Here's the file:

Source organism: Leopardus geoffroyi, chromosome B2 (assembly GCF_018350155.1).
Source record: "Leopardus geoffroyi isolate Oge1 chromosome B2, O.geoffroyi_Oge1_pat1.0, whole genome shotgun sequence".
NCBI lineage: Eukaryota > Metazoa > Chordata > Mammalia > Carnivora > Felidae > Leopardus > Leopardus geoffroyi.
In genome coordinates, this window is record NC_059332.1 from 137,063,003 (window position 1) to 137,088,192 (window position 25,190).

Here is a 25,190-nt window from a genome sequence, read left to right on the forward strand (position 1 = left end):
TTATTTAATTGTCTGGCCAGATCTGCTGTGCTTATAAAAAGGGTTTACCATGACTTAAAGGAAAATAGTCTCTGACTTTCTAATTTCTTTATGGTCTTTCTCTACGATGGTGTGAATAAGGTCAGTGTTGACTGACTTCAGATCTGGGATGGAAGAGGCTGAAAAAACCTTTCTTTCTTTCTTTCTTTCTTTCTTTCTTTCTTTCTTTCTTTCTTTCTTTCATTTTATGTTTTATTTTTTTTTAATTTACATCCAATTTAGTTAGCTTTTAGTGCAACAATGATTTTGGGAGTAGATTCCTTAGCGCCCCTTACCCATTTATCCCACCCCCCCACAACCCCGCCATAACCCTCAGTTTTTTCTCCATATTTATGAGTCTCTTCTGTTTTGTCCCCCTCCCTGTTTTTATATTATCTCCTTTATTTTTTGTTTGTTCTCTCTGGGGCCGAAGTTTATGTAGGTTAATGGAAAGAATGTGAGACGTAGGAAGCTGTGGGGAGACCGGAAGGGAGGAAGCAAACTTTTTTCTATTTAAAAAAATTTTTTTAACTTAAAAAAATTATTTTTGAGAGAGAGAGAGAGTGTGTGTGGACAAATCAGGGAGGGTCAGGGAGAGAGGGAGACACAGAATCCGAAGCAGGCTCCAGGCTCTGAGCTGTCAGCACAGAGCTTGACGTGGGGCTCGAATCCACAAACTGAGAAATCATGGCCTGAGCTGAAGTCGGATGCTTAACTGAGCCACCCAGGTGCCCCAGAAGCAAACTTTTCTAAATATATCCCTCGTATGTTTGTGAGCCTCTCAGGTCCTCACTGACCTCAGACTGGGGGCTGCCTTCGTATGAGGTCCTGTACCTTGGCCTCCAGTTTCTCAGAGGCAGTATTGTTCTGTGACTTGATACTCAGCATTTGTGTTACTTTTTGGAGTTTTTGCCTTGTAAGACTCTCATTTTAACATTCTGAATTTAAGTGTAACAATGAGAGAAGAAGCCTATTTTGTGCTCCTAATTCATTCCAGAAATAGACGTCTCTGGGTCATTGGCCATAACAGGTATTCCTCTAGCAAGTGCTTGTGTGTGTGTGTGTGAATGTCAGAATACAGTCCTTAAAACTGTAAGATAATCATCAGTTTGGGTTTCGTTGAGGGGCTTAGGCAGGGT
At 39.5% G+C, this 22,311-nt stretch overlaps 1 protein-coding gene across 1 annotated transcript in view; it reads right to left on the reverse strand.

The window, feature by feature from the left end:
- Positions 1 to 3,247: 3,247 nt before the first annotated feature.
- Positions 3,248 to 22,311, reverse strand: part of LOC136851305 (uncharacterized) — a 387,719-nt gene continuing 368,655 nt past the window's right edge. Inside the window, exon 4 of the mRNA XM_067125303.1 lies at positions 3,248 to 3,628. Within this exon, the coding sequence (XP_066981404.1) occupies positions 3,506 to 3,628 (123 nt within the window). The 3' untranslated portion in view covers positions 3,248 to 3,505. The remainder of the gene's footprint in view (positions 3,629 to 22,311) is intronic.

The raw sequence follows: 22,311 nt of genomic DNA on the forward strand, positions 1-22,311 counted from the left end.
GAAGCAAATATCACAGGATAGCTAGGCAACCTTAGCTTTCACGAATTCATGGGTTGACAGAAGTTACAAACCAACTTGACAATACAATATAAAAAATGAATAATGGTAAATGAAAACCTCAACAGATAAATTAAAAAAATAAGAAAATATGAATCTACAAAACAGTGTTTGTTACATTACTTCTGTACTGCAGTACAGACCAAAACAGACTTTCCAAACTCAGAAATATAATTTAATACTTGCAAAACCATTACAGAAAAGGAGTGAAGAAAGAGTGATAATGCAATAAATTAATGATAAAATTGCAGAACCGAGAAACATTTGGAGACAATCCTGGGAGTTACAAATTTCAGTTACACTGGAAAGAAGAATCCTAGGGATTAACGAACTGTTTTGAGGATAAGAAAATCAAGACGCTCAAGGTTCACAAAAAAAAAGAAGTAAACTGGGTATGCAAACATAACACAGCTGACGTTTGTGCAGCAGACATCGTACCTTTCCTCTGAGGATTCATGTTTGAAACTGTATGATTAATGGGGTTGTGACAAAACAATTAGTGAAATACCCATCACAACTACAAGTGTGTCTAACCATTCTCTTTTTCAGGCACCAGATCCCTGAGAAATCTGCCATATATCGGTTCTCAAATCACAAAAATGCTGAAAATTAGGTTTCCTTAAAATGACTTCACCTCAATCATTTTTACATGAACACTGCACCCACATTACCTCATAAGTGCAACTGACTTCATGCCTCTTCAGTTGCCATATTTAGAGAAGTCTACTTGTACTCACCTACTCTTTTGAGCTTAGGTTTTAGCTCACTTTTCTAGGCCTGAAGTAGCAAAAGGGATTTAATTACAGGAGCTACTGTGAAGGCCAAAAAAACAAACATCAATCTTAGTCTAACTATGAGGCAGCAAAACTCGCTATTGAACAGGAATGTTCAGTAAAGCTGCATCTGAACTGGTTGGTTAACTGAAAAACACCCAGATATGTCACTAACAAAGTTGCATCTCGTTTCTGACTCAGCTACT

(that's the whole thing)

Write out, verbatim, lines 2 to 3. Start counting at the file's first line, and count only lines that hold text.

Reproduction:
Source record: "Leopardus geoffroyi isolate Oge1 chromosome B2, O.geoffroyi_Oge1_pat1.0, whole genome shotgun sequence".
NCBI lineage: Eukaryota > Metazoa > Chordata > Mammalia > Carnivora > Felidae > Leopardus > Leopardus geoffroyi.